Autumn-strong

Autumn landscape

This is the best time of the year, at least according to my way of thinking. Purely from the perspective of creature-comforts, soft sweaters and flannel shirts come out of their hiding places. The flavors of foods we cook become more robust and flavorful. It is no wonder that one of the symbols of autumn is a cornucopia, a bounty of fruits and vegetables that have ripened and are ready to be eaten. The trees are no longer a uniform green but display vibrant reds and golds and deep purples. One of the best descriptions of autumn was written by Eduard Möricke, a Romantic poet and a German Lutheran pastor, who lived in the 19th century. In his poem Septembermorgen (September Morning) he describes how the world, made autumn-strong (herbstkräftig), flows in warm gold.

My mother, on the other hand, found autumn to be exquisitely sad. She saw the fading sunlight as an omen of death. Gone were the warm, soft evenings of summer. Flowers no longer bloomed in riotous colors. Steeped in the stories of Norwegian winters told to her by her parents, she saw nothing but cold and snow — and impending gloom. She could not wait until the first crocuses popped up, assuring her that the promise of spring was once again a reality.

Both of these perspectives are true. Autumn is a contradiction. Take, for example, the symbolic meaning of the Archangel Michael. In all three of the Abrahamic faiths, Michael is given particular significance. He is seen as the one who is our protector, healer, and fighter against the forces of evil. In Islam, he is responsible the forces of nature. His feast day occurs sometime between September 29 and October 10, depending on the calendar being used; his day is celebrated with foods emblematic of the rich bounty of the harvest. The time during the fall when a period of warm days follows a frost was called Michaelmas Summer in Britain. However, and perhaps in recognition of the shorter days that would soon follow, Michael is also recognized as our protector against darkness.

This is a time for balancing day and night, bounty and scarcity. Joyce Rupp, a Catholic poet, encourages us to welcome both the light and the dark in our lives: “I gratefully acknowledge how darkness has become less of an enemy for me and more of a place of silent nurturance, where the slow, steady gestation for my soul’s growth can occur. Not only is light a welcomed part of my life, but I am also developing a greater understanding of how much I need to befriend my inner darkness.”

Vinita Hampton Wright, an author and practitioner of Ignatian spirituality, finds that autumn can be a good time to undertake a spiritual retreat, whether a few hours or a few days in length. She recommends that the retreat focus on the following:

  •  Embrace the dying landscape as an inspiration to let go of those things that are no more. Perhaps a relationship has ended, or a hoped-for goal is no longer attainable. Just as the dry leaves fly away, these things can be cast to the wind.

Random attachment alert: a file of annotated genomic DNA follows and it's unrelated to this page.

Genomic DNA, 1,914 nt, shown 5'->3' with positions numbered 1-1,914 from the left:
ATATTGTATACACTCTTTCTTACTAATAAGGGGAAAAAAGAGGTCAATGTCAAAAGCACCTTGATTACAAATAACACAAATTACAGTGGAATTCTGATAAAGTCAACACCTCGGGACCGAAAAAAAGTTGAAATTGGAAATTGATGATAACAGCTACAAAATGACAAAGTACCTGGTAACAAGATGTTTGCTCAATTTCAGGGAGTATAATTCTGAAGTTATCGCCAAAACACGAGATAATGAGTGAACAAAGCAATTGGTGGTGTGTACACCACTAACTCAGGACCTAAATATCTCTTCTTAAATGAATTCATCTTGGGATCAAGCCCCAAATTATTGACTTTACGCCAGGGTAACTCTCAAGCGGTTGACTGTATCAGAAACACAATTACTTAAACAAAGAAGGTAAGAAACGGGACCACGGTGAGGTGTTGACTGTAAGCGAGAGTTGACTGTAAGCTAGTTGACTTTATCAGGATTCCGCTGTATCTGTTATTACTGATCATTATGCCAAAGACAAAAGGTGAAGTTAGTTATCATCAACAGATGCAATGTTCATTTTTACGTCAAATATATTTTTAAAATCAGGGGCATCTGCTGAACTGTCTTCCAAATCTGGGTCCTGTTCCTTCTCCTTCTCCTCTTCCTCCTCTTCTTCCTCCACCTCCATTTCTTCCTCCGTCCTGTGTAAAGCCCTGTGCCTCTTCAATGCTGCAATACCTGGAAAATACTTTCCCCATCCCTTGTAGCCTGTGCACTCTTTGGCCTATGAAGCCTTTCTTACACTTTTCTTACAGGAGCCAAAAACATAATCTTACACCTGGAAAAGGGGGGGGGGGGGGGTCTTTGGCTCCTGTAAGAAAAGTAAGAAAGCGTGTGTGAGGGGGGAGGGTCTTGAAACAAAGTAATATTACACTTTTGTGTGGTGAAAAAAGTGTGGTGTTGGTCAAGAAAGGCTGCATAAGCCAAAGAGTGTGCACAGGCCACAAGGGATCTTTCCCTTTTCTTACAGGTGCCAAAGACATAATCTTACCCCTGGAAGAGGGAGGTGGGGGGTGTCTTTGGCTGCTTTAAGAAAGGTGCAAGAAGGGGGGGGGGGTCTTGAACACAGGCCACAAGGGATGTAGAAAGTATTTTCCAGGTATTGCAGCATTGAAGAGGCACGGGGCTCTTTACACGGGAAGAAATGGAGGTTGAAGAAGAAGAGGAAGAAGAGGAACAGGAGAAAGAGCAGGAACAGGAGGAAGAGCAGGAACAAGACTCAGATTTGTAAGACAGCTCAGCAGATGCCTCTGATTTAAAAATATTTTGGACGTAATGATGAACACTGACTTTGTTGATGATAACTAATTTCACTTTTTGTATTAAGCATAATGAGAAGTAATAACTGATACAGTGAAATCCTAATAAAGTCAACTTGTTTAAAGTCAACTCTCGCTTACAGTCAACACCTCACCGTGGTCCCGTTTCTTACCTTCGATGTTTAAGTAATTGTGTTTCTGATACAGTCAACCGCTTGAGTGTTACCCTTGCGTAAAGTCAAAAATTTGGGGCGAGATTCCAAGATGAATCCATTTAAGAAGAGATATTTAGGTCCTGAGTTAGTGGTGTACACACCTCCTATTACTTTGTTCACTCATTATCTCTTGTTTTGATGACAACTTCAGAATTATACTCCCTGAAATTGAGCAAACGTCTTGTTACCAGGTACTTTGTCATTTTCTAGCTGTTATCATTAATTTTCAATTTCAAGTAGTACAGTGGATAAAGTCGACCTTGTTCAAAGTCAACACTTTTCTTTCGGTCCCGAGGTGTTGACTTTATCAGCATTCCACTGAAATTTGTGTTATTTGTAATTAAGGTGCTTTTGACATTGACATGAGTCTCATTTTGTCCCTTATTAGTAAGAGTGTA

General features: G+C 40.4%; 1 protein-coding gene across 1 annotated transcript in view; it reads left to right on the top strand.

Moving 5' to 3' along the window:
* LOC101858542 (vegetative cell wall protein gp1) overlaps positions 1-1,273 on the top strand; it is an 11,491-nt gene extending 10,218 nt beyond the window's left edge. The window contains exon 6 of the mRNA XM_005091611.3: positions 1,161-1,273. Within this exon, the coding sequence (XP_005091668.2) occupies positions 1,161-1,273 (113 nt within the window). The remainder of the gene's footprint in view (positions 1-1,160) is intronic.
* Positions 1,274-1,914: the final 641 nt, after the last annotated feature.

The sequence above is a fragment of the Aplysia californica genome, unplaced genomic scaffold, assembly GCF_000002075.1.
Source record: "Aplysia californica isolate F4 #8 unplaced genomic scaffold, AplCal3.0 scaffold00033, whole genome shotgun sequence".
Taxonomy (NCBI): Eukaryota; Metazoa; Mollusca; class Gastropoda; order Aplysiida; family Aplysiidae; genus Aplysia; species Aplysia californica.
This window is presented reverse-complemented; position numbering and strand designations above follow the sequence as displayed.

• Use the longer nights to foster more consistent silence and meditation. In the summer there is so much to grab our attention in the long evenings. She recommends journaling or reading or knitting to foster a quiet that can deepen.
  • Embrace the brisk air as a way to enliven new thoughts and emotions. We are physical beings and can be re-awakened by the clarity of the sky, the rich colors, the complex aromas, the sound of leaves under our feet. These sensations can spark creativity and help us look at life and faith in new and different ways.

In this time of both bounty and scarcity, of light and darkness, of sound and silence, we also are letting go of the liturgical year. Soon we commemorate All Saints Day and remember those who have died during this past year. A few short weeks thereafter, in the Northern Hemisphere, the Church Year ends in the cold silence of late November. But . . . soon, we will begin anew in Advent as we await, in quiet anticipation, for the breaking of the Light into our world once again.

Dark and light. Endings and beginnings. Warmth and bitter chill. May we embrace the dichotomy of our lives this autumn and use this time to grow in faith, ever thankful to God for this wonderful creation and the gift of Love that sustains us each and every day.

Let us pray...

We thank you, O God, for the gift of the seasons.  We particularly give thanks for the autumn, a time in which we can let go of those things that burden our souls and use the quiet to be made strong and search for new ways to welcome you into our hearts. 

In the Holy Name of Christ, our Lord, we pray. Amen.

Kathryn Baerwald

Kathryn Baerwald

Member of Immanuel Lutheran Church, Boise ID

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This Post Has One Comment

  1. Jim Grunow

    This is a rather profound piece of sharing, Kathryn. I found myself reading it over for a second time. My chief takeaway is a phrase you quoted from another author–“how much I need to embrace my inner darkness.” Thanks for sharing.

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